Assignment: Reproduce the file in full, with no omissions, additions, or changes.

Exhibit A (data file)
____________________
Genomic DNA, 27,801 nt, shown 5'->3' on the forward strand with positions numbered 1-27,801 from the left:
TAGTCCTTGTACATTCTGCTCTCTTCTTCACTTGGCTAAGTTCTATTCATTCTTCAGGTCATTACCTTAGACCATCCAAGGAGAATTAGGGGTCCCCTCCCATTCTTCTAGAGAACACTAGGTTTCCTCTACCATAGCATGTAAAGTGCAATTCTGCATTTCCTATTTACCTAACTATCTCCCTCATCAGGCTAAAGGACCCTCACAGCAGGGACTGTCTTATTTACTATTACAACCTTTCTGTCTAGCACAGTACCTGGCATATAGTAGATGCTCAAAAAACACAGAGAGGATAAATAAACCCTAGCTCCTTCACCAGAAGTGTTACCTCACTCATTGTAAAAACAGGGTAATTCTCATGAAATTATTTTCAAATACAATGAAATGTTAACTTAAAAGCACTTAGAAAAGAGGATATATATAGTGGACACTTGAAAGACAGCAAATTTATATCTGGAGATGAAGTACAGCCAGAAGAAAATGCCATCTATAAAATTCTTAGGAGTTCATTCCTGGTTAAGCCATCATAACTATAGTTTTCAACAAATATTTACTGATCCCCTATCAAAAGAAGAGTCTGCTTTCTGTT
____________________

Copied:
Genomic DNA, 27,801 nt, shown 5'->3' on the forward strand with positions numbered 1-27,801 from the left:
TAGTCCTTGTACATTCTGCTCTCTTCTTCACTTGGCTAAGTTCTATTCATTCTTCAGGTCATTACCTTAGACCATCCAAGGAGAATTAGGGGTCCCCTCCCATTCTTCTAGAGAACACTAGGTTTCCTCTACCATAGCATGTAAAGTGCAATTCTGCATTTCCTATTTACCTAACTATCTCCCTCATCAGGCTAAAGGACCCTCACAGCAGGGACTGTCTTATTTACTATTACAACCTTTCTGTCTAGCACAGTACCTGGCATATAGTAGATGCTCAAAAAACACAGAGAGGATAAATAAACCCTAGCTCCTTCACCAGAAGTGTTACCTCACTCATTGTAAAAACAGGGTAATTCTCATGAAATTATTTTCAAATACAATGAAATGTTAACTTAAAAGCACTTAGAAAAGAGGATATATATAGTGGACACTTGAAAGACAGCAAATTTATATCTGGAGATGAAGTACAGCCAGAAGAAAATGCCATCTATAAAATTCTTAGGAGTTCATTCCTGGTTAAGCCATCATAACTATAGTTTTCAACAAATATTTACTGATCCCCTATCAAAAGAAGAGTCTGCTTTCTGTT